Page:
Students allege negligence from local property owner

Tuesday, July 9, 2019 - 7:48pm

New students come forth regarding allege negligence from Carlson Properties.

New students come forth regarding allege negligence from Carlson Properties. Buy this photo
Keemya Esmael/Daily

In early April, The Daily published an article about Carlson Properties, detailing complaints from University of Michigan students over a neglected faulty water line and a wasp infestation. After the article was published, new students have reached out to The Daily to share their experiences as tenants of Carlson Properties.

In a light brown duplex on South State Street, Kinesiology junior Emma Keer and her two roommates lived in their newly-signed two bedroom, two bathroom home during the 2018-2019 academic year. A few weeks after moving in, Keer's dishwasher and dryer abruptly stopped working.

She tried to call landlord Garret Carlson, hoping to resolve the situation quickly, but said she kept getting sent to voicemail. Without any word that he had received her call, Carlson allegedly entered the property and began working on the appliances. Quite frequently, either Carlson or his maintenance worker would come into the property without any warning, Keer claims.

“He would walk in, do whatever, and obviously that wouldn’t sit well with us,” Keer said. “Three young girls, living alone, with a strange man coming into the apartment. We told him to email or give us a call when someone is coming over, but he said it was ‘too much work’ and that ‘he can’t call them, call you and then call them back because it was too hard to coordinate with them.’”

Later in the year around mid-February, Keer heard an unsolicited knock on her door followed by the turning of the door handle. Without notice, Carlson allegedly entered her property. This time, Keer said she decided to speak up. 

“I told him all that we wanted just a phone call to let us know in case someone wants to shower or if no one was home,” Keer said. “He got up and started yelling at me and waving his hand in my face and stormed out of the apartment and slammed the door behind him. It was the most unprofessional interaction I’ve ever witnessed, and my roommates and I were absolutely shocked. We talked to him the next day, and I told him to never raise his hands in my face again because we felt very threatened. He never emailed back and did not respond to any of our questions for the rest of the year, even when the dishwasher was leaking and there was a bird in our apartment.”

Until the last few weeks of the year, Keer said Carlson ignored her and her roommates’ phone calls and emails, which Keer thought was because he was upset by the February altercation. When Keer’s lease was about to end before her and her roommates finished their finals, one roommate decided to ask Carlson to stay a few extra days to finish out the semester. For the first time in months, said Keer, Carlson responded.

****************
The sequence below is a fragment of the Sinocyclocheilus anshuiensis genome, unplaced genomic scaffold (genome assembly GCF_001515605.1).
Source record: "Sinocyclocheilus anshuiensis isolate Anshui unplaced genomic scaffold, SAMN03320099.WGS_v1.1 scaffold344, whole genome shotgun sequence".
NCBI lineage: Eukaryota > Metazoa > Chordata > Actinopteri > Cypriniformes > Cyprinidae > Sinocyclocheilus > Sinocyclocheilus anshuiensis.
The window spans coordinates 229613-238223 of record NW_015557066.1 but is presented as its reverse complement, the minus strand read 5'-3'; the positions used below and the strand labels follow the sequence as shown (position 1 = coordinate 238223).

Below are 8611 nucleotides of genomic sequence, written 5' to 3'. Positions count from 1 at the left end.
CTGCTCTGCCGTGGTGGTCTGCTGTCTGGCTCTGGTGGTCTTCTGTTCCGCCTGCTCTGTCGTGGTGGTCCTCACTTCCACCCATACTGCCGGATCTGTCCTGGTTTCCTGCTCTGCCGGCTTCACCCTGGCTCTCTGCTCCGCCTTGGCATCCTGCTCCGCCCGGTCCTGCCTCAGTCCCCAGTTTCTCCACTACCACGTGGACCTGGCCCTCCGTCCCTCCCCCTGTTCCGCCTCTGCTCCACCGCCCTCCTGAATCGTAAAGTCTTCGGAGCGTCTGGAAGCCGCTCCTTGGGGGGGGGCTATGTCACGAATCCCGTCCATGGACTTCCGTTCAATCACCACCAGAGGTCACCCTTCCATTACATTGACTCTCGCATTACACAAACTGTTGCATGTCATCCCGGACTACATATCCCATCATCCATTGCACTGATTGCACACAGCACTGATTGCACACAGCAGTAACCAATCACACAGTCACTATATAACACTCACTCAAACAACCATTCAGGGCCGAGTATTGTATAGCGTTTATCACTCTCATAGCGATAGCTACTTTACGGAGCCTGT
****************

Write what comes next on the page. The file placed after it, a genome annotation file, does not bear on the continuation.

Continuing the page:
“He replied something like, ‘given the way I was treated over the last year, I have no interest in letting you stay,’” Keer said. “But my roommate’s aunt is a lawyer, so she called him and he let us stay for three extra days — which was good — but that was pretty much all the communication we had with him toward the end. Although it was an unfortunate situation, there wasn’t anything that could be done.”

Like Keer, recent Business graduate Aishu Chandra didn’t think her situation with Carlson could be remedied. Taking legal action would be too much of a process, and fighting with Carlson to fix the heat in her roommate’s room wasn’t going anywhere: the only option, Chandra said, was to just deal with it.

“We were just so busy with stuff, and I had lived in (horrible) places before,” Chandra said. “I honestly just didn’t know what our rights were; I feel like we just lost a lot of energy.”

In an email to the Daily, Carlson denied tenants’ allegations of carelessness, failing to address claims in a timely manner and entering properties without notice.

“Since 1976 we have offered top-of-the-line houses and apartments for students seeking the very best housing on the U of M campus,” Carlson wrote. “We do not enter the properties unless we have been asked to by the tenants to fix something or we are preparing for an upcoming city housing inspection in which case the tenants are prior notified. For maintenance requests our tenants have the option to leave a voicemail, send an email or submit a maintenance request through our website whichever is most convenient for them.  All emergency maintenance issues such as no heat are fixed promptly.”

Gayle Rosen, staff attorney of Student Legal Services, said she commonly sees attitudes like Chandra’s and Keer’s, where students — if they even come to Student Legal Services at all — don’t want to pursue any legal action as the process can become lengthy and expensive.

“I’m sure there are students out there that don’t know we exist, or that there is an option here,” Rosen said. “One issue that I see sometimes that I see with students that come to my office, they didn’t come here to litigate. They don’t often want to resolve things through litigation, so that’s a big issue too ... There are some situations where there is really no choice, there are certain situations where there is a little bit of a choice because the circumstances maybe are annoying but not really too bad, and they may not want to do something.”

In Michigan, landlords must provide a habitable property, meaning both the home itself and the outside premises must be in safe repair, reports michiganlegalhelp.org. Therefore, landlords must make needed repairs in a reasonable time after being made aware of them. 

However, a landlord cannot enter a home without permission unless there is an emergency, use force or threaten to use force to remove tenants from their homes. Landlords are also not allowed to cause loud noises, bad odors or other nuisances.